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San José have taken anew direction in their fight to reclaim the municipality’s beaches which has seen an influx of the beach club business model in recent years.
San Jose’s coastline is comprised of many small beaches and one very long one at Playa d’en Bossa adjoining Ibiza Town. Historically most beaches would have one or two traditional family owned restaurants, and perhaps some simple ‘chiringuito’ bars.
The explosion of interest in Ibiza’s daytime party sector has resulted in a complete change of identity for many beaches as the locals move out and the DJs move in.
Fight them on the beaches
There has been considerable opposition to the beaches losing their peace and quiet, but it isn’t just about the music. Many residents and tourists have complained at being excluded from empty areas of beach that the clubs say is reserved for their clients only – and that now comes with a hefty price tag many times what was charged for sunbeds and parasols before the new clubs arrived. There have been claims of heavy handed treatment by the club security staff, and of encroaching beyond their permitted limits – though there is often a lack of clarity as to exactly where those limits are.
This new demarcation has brought the shift towards the VIP market into sharp relief on some beaches where the remaining public parts are packed full, with those who want and can afford to pay, in spacious comfort just over the tape.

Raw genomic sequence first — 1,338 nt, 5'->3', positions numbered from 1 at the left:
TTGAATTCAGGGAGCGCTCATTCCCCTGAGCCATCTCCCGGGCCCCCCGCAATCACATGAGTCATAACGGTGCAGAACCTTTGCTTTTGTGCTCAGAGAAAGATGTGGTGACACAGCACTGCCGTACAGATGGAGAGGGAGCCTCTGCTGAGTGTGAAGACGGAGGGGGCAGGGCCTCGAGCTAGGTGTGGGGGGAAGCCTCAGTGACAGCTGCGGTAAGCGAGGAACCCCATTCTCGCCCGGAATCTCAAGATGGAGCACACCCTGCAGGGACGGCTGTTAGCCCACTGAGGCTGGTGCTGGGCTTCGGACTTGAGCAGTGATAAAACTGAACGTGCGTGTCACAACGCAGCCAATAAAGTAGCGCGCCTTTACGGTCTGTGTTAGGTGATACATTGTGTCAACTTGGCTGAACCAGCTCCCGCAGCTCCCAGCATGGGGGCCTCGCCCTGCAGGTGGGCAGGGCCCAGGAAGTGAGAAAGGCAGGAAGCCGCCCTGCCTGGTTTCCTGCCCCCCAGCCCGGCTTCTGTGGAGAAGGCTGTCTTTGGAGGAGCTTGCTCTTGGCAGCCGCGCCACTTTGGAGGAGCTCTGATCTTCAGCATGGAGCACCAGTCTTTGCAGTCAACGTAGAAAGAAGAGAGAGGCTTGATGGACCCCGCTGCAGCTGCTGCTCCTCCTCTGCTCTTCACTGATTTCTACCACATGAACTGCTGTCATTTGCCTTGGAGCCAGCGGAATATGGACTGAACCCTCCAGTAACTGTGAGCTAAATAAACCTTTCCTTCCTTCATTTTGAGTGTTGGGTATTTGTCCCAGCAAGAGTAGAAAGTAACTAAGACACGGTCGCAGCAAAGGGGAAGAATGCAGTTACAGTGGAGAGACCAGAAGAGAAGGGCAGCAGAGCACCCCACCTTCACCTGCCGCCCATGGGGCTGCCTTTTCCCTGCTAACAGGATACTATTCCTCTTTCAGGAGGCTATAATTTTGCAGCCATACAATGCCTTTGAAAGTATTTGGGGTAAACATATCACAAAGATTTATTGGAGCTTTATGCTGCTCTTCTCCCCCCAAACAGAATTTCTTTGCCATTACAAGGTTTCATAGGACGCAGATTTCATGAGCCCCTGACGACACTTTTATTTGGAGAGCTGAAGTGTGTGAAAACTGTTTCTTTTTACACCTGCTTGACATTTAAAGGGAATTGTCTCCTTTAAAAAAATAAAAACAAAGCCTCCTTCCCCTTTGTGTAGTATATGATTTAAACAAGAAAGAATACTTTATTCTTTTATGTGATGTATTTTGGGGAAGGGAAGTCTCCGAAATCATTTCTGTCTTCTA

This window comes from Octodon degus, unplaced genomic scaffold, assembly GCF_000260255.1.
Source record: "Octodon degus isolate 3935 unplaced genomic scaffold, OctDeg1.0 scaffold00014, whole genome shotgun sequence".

Watch out for an attack from the rear
On the other side of the argument the businesses say they are just responding to a changing market and that if they did not Ibiza would lose the tourism income. Those who are pro the idea of adapting to this undeniably present demand will say that the importance is far greater than the money taken in the till in a summer season. They argue that at a macro level any inability to meet this demand on Ibiza’s part would result in a loss of its brand leading position and reputation – and with destinations such as Croatia soaring in popularity and working in far less restrictive administrative and regulatory controls, there is little doubt that there will be plenty of Ibiza’s competitors that will be only too pleased to offer the market what Ibiza will not. They will be able to do it at a far lower price as well.
Reinforced San José on the attack